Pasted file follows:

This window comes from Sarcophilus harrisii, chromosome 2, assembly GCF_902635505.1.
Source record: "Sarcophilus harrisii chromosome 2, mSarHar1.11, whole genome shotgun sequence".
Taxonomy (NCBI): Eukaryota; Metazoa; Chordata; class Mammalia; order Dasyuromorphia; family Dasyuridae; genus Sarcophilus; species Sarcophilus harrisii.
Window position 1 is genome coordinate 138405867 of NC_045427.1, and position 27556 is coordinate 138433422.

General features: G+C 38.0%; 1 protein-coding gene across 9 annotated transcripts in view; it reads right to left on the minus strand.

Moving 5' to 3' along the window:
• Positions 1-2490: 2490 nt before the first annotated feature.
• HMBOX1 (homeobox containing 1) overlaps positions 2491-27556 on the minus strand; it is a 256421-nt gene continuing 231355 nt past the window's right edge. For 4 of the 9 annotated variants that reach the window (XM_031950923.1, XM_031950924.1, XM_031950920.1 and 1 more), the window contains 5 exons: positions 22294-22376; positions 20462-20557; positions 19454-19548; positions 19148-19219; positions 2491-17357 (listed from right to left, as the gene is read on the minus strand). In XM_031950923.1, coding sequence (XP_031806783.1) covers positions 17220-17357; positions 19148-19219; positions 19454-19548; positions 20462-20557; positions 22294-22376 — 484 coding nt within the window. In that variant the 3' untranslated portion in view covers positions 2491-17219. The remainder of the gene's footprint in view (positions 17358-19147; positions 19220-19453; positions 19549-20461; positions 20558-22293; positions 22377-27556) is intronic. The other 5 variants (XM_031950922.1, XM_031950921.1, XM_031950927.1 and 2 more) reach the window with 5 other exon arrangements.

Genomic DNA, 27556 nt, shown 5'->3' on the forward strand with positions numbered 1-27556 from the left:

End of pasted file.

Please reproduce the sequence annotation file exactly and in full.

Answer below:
This window comes from Sarcophilus harrisii, chromosome 2, assembly GCF_902635505.1.
Source record: "Sarcophilus harrisii chromosome 2, mSarHar1.11, whole genome shotgun sequence".
Taxonomy (NCBI): Eukaryota; Metazoa; Chordata; class Mammalia; order Dasyuromorphia; family Dasyuridae; genus Sarcophilus; species Sarcophilus harrisii.
Window position 1 is genome coordinate 138405867 of NC_045427.1, and position 27556 is coordinate 138433422.

General features: G+C 38.0%; 1 protein-coding gene across 9 annotated transcripts in view; it reads right to left on the minus strand.

Moving 5' to 3' along the window:
• Positions 1-2490: 2490 nt before the first annotated feature.
• HMBOX1 (homeobox containing 1) overlaps positions 2491-27556 on the minus strand; it is a 256421-nt gene continuing 231355 nt past the window's right edge. For 4 of the 9 annotated variants that reach the window (XM_031950923.1, XM_031950924.1, XM_031950920.1 and 1 more), the window contains 5 exons: positions 22294-22376; positions 20462-20557; positions 19454-19548; positions 19148-19219; positions 2491-17357 (listed from right to left, as the gene is read on the minus strand). In XM_031950923.1, coding sequence (XP_031806783.1) covers positions 17220-17357; positions 19148-19219; positions 19454-19548; positions 20462-20557; positions 22294-22376 — 484 coding nt within the window. In that variant the 3' untranslated portion in view covers positions 2491-17219. The remainder of the gene's footprint in view (positions 17358-19147; positions 19220-19453; positions 19549-20461; positions 20558-22293; positions 22377-27556) is intronic. The other 5 variants (XM_031950922.1, XM_031950921.1, XM_031950927.1 and 2 more) reach the window with 5 other exon arrangements.

Genomic DNA, 27556 nt, shown 5'->3' on the forward strand with positions numbered 1-27556 from the left: